|Dylan McIlrath, the 18-year-old WHL defenseman selected by the Rangers with their first-round draft choice last month, looks up at the Empire State Building during his first official tour of New York.
• BUS TOUR PHOTO GALLERY
• Rangers Got Their Man in McIlrath
By Dan David, newyorkrangers.com
Being drafted into the NHL is exciting enough for any 18-year-old hockey player, but going to the hometown team of the league's largest city makes the experience even more remarkable.Dylan McIlrath
, a hard-hitting defenseman picked 10th overall by the Rangers at last month's draft, grew up in Winnipeg, Manitoba -- a significant Canadian city that is still less than one-tenth the size of New York. Prior to being drafted, McIlrath had never visited the Big Apple.
Since the draft, McIlrath has already been to the city multiple times, but if he thought he had any idea of how big the city is after those first visits, he got much better sense of its scope from the top of a Gray Line Double-Decker Bus on Wednesday as part of a sightseeing tour he said he will never forget.
McIlrath, fellow Rangers defense prospect Dan Maggio, and Blueshirts legend Adam Graves were the guests of honor Wednesday as 10 lucky fans joined them for the young players’ first official tour of New York. The 10 fans included five winners of a sweepstakes in which entrants had suggested specific locations to show McIlrath from the bus.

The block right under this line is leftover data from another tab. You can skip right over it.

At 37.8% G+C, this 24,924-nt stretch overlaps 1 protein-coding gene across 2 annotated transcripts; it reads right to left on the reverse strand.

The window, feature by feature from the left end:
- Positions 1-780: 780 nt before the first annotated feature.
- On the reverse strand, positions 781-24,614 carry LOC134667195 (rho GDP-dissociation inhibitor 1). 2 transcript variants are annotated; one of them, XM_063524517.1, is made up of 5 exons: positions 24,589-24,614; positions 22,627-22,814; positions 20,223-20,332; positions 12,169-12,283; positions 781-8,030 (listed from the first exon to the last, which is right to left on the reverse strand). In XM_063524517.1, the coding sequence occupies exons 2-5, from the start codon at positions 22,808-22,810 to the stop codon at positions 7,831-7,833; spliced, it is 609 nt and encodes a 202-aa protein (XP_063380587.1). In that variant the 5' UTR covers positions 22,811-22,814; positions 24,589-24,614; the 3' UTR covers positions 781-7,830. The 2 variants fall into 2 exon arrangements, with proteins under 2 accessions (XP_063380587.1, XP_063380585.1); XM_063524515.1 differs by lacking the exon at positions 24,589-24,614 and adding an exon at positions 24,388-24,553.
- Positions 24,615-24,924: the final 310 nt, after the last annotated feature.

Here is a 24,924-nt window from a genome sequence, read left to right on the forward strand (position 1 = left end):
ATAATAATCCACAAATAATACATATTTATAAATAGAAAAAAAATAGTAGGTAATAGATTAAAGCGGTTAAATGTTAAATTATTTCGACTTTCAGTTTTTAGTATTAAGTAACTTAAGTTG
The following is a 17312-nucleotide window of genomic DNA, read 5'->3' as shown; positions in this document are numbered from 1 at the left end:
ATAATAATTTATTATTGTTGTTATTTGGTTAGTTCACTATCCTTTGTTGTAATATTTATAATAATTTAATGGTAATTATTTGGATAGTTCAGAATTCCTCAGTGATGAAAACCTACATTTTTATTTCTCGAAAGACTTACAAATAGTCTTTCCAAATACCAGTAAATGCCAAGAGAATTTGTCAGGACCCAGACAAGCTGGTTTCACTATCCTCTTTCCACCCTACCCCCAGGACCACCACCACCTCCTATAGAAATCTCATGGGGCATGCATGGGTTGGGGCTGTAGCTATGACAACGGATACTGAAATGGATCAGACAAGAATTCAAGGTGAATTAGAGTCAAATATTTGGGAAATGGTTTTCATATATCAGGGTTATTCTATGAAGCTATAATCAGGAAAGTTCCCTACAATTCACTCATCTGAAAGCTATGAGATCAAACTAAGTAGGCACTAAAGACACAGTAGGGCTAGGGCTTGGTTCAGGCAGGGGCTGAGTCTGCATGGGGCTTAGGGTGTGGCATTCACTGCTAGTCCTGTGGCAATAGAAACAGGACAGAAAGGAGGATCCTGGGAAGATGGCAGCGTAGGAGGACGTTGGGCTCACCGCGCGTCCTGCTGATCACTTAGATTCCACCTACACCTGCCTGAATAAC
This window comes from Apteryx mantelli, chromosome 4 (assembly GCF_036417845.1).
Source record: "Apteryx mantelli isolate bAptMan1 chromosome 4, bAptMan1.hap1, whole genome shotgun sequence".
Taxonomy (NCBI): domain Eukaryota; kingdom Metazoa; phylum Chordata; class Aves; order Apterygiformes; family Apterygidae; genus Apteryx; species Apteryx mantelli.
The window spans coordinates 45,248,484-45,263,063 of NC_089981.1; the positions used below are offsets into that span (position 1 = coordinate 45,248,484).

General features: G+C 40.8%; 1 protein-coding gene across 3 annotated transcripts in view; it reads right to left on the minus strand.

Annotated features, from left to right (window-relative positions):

Each of the five winners was able to bring a guest on this unique, two-hour drive from Madison Square Garden down to Battery Park and then back up to Times Square. Winners could point out the sightseeing locations they had chosen as they personally welcomed both young players to New York.
"These fans are so passionate," McIlrath said after the bus trip. "They really know a lot about the game."
McIlrath's reaction to the close contact with Rangers fans hardly surprised Graves.
"I think for him it was a little bit of an eye-opener," said Graves. "You hear about Rangers fans and you hear about their passion, but he got to experience it firsthand and to see their absolute love for the game of hockey. He got to sit there amongst people who are so gracious in supporting us and hear them talk about the team and their passion for their team, and the direction of the team, and their hope for a championship in the future."
There were four ways for fans to enter the sweepstakes -- via Facebook, Twitter, text-messaging, and newyorkrangers.com. Thousands of entries came in, but only five were chosen.
Winner Ann Marie Schubert's location was Madison Square Park, site of the original Madison Square Garden. Gary Berkson, a Facebook entrant, chose Greenwich Village. Michael Smith, who has his own blog and entered on Twitter, suggested Ground Zero, and Erica Schlesinger picked the Canyon of Heroes, where she hopes to one day see McIlrath taking part in a Rangers Stanley Cup parade.
Perhaps the most memorable moment in the tour was a stop suggested by firefighter Mike Vindigny, a longtime Rangers fan and Season Subscriber. Vindigny is stationed at the historic Engine 7, Ladder 1 firehouse on Duane Street, just a few blocks north of Ground Zero, and he was there on Sept. 11, 2001, when terrorists attacked the World Trade Center.